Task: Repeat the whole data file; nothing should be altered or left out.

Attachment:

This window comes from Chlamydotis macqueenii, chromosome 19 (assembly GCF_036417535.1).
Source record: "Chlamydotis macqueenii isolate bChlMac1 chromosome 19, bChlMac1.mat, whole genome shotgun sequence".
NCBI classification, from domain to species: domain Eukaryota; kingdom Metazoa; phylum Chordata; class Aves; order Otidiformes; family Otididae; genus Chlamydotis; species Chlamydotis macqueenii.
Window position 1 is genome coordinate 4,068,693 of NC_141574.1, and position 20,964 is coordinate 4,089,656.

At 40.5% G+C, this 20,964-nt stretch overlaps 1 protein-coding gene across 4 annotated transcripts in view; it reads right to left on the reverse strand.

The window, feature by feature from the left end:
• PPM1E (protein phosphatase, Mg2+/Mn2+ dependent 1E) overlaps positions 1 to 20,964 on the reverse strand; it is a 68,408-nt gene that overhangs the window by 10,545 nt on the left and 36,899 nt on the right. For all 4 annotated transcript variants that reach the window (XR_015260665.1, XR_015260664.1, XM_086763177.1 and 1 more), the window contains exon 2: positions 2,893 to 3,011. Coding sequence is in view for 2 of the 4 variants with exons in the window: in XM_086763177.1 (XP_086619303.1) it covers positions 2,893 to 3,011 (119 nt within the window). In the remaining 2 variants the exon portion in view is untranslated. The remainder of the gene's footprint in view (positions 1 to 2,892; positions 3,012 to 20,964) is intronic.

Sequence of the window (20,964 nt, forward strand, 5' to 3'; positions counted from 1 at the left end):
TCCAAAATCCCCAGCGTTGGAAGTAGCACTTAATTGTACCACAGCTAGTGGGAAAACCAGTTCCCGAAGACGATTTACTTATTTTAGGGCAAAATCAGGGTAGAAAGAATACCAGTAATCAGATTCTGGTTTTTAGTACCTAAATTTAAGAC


This window comes from Chlamydotis macqueenii, chromosome 19 (assembly GCF_036417535.1).
Source record: "Chlamydotis macqueenii isolate bChlMac1 chromosome 19, bChlMac1.mat, whole genome shotgun sequence".
NCBI classification, from domain to species: domain Eukaryota; kingdom Metazoa; phylum Chordata; class Aves; order Otidiformes; family Otididae; genus Chlamydotis; species Chlamydotis macqueenii.
Window position 1 is genome coordinate 4,068,693 of NC_141574.1, and position 20,964 is coordinate 4,089,656.

At 40.5% G+C, this 20,964-nt stretch overlaps 1 protein-coding gene across 4 annotated transcripts in view; it reads right to left on the reverse strand.

The window, feature by feature from the left end:
• PPM1E (protein phosphatase, Mg2+/Mn2+ dependent 1E) overlaps positions 1 to 20,964 on the reverse strand; it is a 68,408-nt gene that overhangs the window by 10,545 nt on the left and 36,899 nt on the right. For all 4 annotated transcript variants that reach the window (XR_015260665.1, XR_015260664.1, XM_086763177.1 and 1 more), the window contains exon 2: positions 2,893 to 3,011. Coding sequence is in view for 2 of the 4 variants with exons in the window: in XM_086763177.1 (XP_086619303.1) it covers positions 2,893 to 3,011 (119 nt within the window). In the remaining 2 variants the exon portion in view is untranslated. The remainder of the gene's footprint in view (positions 1 to 2,892; positions 3,012 to 20,964) is intronic.

Sequence of the window (20,964 nt, forward strand, 5' to 3'; positions counted from 1 at the left end):
TCCAAAATCCCCAGCGTTGGAAGTAGCACTTAATTGTACCACAGCTAGTGGGAAAACCAGTTCCCGAAGACGATTTACTTATTTTAGGGCAAAATCAGGGTAGAAAGAATACCAGTAATCAGATTCTGGTTTTTAGTACCTAAATTTAAGAC